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Dry eyes are a common problem that can affect people of all ages. In fact, a recent study found that up to 50% of Americans experience dry eye symptoms at some point during their lives.
While there are many different causes for dry eyes, the most common is meibomian gland dysfunction (MGD), which affects the eyelids and oil glands in them. MGD is caused by aging or autoimmune diseases such as rheumatoid arthritis or Sjogren’s syndrome.
Contact lenses can help manage these symptoms by restoring your natural moisture balance and protecting your eye health against further irritation by dust and other allergens entering it through the tear film. Read on as a Closter, NJ optometrist talks about contact lens options for dry eyes.
If you’re looking for a more effective solution, hyaluronate contact lenses are made with a silicone hydrogel material that’s thinner than traditional contacts. This means they can be worn more comfortably and for longer periods of time because they don’t press down on your eye as much as other types of contacts. They also tend to be more flexible than traditional lenses and will conform to the shape of your eye better while minimizing dry spots around the edges of your cornea.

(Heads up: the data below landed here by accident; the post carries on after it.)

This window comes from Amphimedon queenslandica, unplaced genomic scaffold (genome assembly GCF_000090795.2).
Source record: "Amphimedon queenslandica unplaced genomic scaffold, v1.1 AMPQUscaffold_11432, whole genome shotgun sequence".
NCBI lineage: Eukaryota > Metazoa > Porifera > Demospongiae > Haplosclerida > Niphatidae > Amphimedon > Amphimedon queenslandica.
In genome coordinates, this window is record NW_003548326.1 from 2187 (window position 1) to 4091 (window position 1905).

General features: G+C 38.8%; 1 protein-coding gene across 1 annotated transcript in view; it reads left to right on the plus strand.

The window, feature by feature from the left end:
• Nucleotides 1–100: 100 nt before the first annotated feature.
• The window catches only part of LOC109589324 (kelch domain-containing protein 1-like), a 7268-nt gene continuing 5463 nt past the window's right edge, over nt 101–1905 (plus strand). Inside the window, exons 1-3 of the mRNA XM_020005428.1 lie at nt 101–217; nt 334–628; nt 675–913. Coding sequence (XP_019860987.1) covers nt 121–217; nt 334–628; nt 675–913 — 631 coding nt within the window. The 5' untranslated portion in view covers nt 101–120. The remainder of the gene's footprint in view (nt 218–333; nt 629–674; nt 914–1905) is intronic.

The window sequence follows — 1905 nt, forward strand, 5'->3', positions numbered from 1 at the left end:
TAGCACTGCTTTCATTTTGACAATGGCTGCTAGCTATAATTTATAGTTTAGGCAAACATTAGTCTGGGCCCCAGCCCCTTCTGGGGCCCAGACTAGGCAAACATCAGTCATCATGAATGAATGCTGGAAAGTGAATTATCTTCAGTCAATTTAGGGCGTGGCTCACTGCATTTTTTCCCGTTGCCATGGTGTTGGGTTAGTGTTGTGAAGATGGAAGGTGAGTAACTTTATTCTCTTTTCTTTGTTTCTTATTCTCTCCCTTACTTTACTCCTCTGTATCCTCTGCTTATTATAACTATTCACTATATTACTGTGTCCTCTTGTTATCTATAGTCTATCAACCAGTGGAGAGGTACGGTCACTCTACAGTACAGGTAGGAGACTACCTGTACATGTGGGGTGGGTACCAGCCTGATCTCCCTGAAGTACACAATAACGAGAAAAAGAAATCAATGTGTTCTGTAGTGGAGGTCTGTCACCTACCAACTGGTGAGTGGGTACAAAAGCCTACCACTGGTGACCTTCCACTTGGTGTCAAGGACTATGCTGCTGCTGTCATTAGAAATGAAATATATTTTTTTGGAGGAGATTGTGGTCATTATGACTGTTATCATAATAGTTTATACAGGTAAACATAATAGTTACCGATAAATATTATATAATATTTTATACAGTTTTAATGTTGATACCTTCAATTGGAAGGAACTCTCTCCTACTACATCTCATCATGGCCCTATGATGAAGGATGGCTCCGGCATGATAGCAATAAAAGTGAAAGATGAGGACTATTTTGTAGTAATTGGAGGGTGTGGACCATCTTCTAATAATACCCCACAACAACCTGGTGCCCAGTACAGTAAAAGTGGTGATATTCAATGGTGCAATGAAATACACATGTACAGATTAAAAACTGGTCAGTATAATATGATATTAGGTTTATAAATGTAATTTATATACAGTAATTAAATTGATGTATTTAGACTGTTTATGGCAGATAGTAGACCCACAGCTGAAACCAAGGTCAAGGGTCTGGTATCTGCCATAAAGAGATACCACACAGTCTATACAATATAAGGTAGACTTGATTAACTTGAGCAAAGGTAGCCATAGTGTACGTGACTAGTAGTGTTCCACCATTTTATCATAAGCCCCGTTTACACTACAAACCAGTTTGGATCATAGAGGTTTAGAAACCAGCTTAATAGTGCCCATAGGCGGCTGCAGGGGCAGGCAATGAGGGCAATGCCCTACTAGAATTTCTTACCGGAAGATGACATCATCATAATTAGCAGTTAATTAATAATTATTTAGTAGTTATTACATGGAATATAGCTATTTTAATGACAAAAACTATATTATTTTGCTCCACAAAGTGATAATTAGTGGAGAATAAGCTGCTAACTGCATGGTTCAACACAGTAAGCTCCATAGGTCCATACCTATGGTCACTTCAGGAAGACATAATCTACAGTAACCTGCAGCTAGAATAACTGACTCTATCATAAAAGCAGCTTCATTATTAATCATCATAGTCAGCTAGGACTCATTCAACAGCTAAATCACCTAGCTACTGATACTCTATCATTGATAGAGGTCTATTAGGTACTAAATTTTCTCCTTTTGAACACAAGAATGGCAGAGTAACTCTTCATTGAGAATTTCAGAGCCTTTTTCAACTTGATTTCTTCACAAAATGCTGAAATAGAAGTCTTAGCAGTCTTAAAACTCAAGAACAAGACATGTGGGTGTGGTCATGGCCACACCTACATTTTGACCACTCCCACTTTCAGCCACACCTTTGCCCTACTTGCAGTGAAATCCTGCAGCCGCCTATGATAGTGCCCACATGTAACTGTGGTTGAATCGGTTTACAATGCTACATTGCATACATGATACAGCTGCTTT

If you’re looking for a lens that is compatible with dry eyes, silicone hydrogel contact lenses may be the best option for you. These lenses are made of a silicone polymer and are soft and comfortable on your eye. They can also be worn for long periods, making them ideal if you have allergies or need to wear contacts throughout the day.
Scleral lenses are the largest contact lens and cover a larger area than standard contact lenses. They can be made from both rigid gas permeable (RGP) materials or soft materials. You may have heard of these being called “scleral” contact lenses, but they’re also sometimes referred to as “full coverage” or “flanged” contacts.
Scleral contacts are used for people who have severe dry eye symptoms that aren’t adequately treated by other types of lenses on the market, including conventional hydrogel and silicone hydrogel options that rest on top of your cornea. The scleral lens covers more surface area, which means it can hold more moisture just like a cup holds more water than a saucer does.
If you have more questions or wish to schedule a consultation, don’t hesitate to call our Closter, NJ optometry office anytime!